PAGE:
The results of a data analysis by Oakland, Calif.-based Kaiser Permanente revealed significant differences in how physicians, health reporters and policymakers talk about health, which the organization uses to call for greater alignment among key influencers around pertinent health issues impacting U.S. citizens.
The online data analysis examined health care-related Tweets, online articles and online posts by 3,200 online physicians, 458 members of the U.S. Congress and 154 journalists. It looked at qualitative and quantitative differences among the stories reported in the media and discussed in policy circles compared to those that physicians discussed online. They were then evaluated with reports such as the Pew Internet and American Life Project’s Health Online 2013 report. The results showed differences in focus on various health issues among these groups.
For physicians’ online conversations focused on high-risk/low-effort prevention behaviors, such as using sunscreen, washing hands and eating well, 67 percent more often than those of media and 483 percent more than those of Congress members. Congress and the media focused on policy-related issues, such as insurance and reimbursement, at least 70 percent more than physicians did. Overall, the online data showed that physicians prioritized health education, while media were more focused on the business of health, and Members of Congress discussed the legislative, judicial, and administrative policies of health.
“Nearly eight out of 10 health seekers use a search engine when researching health issues online. Performing these types of searches can lead people down a path that may reassure them, but they can also confuse and even scare people,” Rahul K. Parikh, M.D., FAAP, associate physician-in-chief, The Permanente Medical Group, said in a statement. “It is the responsibility of all physicians using social media to deliver accurate and easy-to-understand information so that consumers can make informed decisions about their health and the health of their loved ones. Social media offers the physician community a great opportunity to share knowledge, but it is essential that we are thoughtful in how we use this communication channel to contribute to the health and well-being of the general public.”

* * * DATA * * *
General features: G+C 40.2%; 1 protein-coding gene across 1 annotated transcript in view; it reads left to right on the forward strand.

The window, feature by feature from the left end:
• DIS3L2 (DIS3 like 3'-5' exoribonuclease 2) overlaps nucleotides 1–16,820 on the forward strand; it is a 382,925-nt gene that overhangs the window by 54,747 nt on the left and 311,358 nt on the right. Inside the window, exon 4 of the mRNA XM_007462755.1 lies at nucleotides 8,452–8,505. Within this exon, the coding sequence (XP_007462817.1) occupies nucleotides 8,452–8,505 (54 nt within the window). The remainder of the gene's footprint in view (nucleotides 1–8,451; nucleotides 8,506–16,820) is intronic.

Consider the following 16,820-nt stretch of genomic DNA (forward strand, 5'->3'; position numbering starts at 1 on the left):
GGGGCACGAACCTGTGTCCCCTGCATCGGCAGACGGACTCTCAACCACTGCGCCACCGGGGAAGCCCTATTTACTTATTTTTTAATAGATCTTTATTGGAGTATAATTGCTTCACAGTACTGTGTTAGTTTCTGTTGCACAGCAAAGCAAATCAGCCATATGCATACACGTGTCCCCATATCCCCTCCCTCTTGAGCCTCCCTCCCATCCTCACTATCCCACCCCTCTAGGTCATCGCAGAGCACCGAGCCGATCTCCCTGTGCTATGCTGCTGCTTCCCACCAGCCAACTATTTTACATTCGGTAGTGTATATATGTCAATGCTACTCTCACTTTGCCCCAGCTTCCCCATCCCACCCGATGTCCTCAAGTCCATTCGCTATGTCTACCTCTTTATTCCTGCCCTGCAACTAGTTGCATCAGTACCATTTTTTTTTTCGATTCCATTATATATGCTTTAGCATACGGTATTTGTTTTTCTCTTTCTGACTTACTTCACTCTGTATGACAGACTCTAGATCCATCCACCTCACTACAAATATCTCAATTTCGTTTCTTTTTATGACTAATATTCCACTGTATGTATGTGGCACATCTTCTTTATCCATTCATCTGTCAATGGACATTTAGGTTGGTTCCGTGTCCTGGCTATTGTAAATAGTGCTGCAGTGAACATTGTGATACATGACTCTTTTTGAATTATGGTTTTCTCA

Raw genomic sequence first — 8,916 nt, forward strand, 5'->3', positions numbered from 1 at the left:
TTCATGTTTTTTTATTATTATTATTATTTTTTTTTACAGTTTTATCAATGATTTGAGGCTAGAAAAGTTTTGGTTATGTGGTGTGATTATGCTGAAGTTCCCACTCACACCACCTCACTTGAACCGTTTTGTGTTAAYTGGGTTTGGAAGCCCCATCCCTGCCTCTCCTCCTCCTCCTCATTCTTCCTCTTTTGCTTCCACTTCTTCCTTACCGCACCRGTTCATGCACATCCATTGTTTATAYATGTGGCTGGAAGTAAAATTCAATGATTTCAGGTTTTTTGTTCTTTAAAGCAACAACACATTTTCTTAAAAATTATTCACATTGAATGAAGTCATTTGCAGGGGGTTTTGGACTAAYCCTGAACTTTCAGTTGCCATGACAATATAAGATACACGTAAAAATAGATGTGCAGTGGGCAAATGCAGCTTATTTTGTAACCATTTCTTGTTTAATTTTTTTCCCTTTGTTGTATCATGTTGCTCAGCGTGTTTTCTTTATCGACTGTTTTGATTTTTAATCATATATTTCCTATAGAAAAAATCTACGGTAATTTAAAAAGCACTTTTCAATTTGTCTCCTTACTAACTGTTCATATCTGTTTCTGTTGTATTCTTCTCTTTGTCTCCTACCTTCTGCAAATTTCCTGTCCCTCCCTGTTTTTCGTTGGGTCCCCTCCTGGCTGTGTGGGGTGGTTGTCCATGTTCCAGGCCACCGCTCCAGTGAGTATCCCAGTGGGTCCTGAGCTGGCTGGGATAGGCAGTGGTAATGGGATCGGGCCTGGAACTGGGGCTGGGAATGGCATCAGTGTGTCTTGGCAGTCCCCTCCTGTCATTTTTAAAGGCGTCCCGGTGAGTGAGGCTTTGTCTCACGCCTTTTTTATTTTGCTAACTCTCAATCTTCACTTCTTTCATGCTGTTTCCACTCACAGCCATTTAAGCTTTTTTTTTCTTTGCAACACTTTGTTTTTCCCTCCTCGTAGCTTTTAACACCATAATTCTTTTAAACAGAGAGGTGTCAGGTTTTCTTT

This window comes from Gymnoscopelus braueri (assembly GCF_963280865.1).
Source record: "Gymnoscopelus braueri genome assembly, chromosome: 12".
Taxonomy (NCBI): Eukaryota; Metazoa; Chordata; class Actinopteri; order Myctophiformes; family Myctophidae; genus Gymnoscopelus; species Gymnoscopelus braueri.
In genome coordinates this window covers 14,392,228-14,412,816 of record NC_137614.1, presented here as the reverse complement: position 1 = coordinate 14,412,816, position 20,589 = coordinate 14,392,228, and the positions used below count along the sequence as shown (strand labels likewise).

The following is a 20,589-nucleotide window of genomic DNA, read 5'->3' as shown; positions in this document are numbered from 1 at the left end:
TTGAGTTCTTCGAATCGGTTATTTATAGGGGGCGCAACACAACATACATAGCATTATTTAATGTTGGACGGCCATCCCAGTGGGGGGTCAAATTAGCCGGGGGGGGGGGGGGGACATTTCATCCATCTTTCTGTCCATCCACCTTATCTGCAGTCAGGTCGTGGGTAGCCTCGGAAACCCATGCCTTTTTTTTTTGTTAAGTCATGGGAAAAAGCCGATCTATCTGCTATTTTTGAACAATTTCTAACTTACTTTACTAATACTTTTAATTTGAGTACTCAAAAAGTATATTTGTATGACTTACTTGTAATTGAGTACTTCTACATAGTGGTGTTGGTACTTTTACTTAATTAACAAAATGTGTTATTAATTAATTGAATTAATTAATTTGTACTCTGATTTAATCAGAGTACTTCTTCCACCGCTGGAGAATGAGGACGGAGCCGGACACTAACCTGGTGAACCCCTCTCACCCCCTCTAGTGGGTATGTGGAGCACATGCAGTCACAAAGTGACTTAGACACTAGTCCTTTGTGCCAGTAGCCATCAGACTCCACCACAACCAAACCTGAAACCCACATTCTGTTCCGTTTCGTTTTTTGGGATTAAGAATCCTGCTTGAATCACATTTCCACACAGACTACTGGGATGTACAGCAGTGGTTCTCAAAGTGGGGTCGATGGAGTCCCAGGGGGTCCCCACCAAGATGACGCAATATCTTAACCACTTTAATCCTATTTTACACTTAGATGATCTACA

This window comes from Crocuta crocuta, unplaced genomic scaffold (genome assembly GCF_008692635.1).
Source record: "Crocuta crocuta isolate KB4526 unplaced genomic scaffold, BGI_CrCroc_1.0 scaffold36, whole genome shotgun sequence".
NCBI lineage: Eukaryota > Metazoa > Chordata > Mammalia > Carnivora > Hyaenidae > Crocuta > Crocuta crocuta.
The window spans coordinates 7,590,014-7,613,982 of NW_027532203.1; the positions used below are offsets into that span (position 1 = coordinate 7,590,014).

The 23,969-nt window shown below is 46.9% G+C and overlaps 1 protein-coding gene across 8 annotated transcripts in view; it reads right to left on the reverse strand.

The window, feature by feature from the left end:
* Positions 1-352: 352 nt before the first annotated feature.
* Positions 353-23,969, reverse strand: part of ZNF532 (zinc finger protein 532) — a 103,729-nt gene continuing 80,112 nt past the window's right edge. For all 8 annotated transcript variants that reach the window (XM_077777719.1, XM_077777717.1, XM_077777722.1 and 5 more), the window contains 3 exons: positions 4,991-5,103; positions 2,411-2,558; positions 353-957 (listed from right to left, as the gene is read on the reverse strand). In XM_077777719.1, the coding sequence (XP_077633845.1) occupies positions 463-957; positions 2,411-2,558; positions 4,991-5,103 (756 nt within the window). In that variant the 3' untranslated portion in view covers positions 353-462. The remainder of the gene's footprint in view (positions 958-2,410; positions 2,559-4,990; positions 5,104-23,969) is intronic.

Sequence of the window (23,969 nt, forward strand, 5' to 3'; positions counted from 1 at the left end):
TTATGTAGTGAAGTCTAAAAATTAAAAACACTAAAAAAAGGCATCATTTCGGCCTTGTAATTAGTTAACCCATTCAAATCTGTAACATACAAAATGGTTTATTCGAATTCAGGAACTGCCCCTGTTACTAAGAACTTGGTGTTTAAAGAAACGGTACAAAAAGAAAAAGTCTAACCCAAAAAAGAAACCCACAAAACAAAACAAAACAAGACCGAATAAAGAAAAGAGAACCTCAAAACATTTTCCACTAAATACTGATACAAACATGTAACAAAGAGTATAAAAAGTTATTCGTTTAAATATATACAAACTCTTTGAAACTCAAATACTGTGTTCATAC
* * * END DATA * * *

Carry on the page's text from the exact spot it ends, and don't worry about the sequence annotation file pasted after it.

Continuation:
“As a good example, the analysis found that physicians talked a tremendous amount about non-pharmaceutical treatment interventions, including health tips and lifestyle medicine, whereas health reporters focused significantly more on new drug approvals and milestones,” said Robert M. Pearl, M.D., executive director and CEO of The Permanente Medical Group. “We’re not saying that we should listen to one or the other or suggesting that any of the groups is right or wrong—all are appropriately focused on different aspects of health care for legitimate reasons. However, it’s our belief and hope that effectively aligning key influencers around the health stories that are most beneficial for the American public could improve health literacy and, ultimately, our nation’s overall health.”
The data analysis, conducted online in December 2012 by San Francisco-based WCG, analyzed 2.3 million health care-related Tweets by online physicians that linked to 218,934 online articles and posts, 464,272 health care-related Tweets by members of Congress that linked to 71,606 online articles and posts, and 132,108 health care-related Tweets by journalists that linked to 36,300 journalist-written articles.
Conversations were then compared among the three groups in pairs: media/physicians, physicians/Congress, and media/Congress. Topics and themes analyzed included diseases and disorders as collected from CDC.org and health-related topics as collected from samples of physician, media and Congress Tweets. Five specific topics selected by Kaiser Permanente were also analyzed for similarities and differences among the three groups. A presentation on the underlying data, visit http://slideshare.net/wcgworld.
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